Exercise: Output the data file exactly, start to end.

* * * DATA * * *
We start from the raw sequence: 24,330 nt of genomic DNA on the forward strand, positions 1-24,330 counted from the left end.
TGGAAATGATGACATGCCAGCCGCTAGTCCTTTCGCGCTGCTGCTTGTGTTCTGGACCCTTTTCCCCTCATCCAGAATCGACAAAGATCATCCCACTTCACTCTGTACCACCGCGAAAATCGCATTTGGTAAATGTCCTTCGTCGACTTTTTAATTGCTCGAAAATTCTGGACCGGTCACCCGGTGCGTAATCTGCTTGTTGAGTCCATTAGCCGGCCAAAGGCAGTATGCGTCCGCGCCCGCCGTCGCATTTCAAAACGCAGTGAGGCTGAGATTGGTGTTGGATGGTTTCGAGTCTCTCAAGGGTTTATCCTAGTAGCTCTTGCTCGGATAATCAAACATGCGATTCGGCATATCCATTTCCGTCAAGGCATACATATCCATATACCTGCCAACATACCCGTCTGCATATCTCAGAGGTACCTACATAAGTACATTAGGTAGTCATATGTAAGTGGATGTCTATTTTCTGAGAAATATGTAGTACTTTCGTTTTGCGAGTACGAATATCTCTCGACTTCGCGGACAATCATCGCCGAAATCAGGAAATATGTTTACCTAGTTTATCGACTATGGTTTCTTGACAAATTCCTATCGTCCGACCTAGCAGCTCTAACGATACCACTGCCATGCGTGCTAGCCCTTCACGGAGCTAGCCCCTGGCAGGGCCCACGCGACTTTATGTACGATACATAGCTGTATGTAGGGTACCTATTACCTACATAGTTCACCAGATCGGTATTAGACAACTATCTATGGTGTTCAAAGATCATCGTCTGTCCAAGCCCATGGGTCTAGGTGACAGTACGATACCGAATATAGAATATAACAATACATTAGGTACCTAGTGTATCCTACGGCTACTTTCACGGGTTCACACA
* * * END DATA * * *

We start from the raw sequence: 24,330 nt of genomic DNA on the forward strand, positions 1-24,330 counted from the left end.
TGGAAATGATGACATGCCAGCCGCTAGTCCTTTCGCGCTGCTGCTTGTGTTCTGGACCCTTTTCCCCTCATCCAGAATCGACAAAGATCATCCCACTTCACTCTGTACCACCGCGAAAATCGCATTTGGTAAATGTCCTTCGTCGACTTTTTAATTGCTCGAAAATTCTGGACCGGTCACCCGGTGCGTAATCTGCTTGTTGAGTCCATTAGCCGGCCAAAGGCAGTATGCGTCCGCGCCCGCCGTCGCATTTCAAAACGCAGTGAGGCTGAGATTGGTGTTGGATGGTTTCGAGTCTCTCAAGGGTTTATCCTAGTAGCTCTTGCTCGGATAATCAAACATGCGATTCGGCATATCCATTTCCGTCAAGGCATACATATCCATATACCTGCCAACATACCCGTCTGCATATCTCAGAGGTACCTACATAAGTACATTAGGTAGTCATATGTAAGTGGATGTCTATTTTCTGAGAAATATGTAGTACTTTCGTTTTGCGAGTACGAATATCTCTCGACTTCGCGGACAATCATCGCCGAAATCAGGAAATATGTTTACCTAGTTTATCGACTATGGTTTCTTGACAAATTCCTATCGTCCGACCTAGCAGCTCTAACGATACCACTGCCATGCGTGCTAGCCCTTCACGGAGCTAGCCCCTGGCAGGGCCCACGCGACTTTATGTACGATACATAGCTGTATGTAGGGTACCTATTACCTACATAGTTCACCAGATCGGTATTAGACAACTATCTATGGTGTTCAAAGATCATCGTCTGTCCAAGCCCATGGGTCTAGGTGACAGTACGATACCGAATATAGAATATAACAATACATTAGGTACCTAGTGTATCCTACGGCTACTTTCACGGGTTCACACA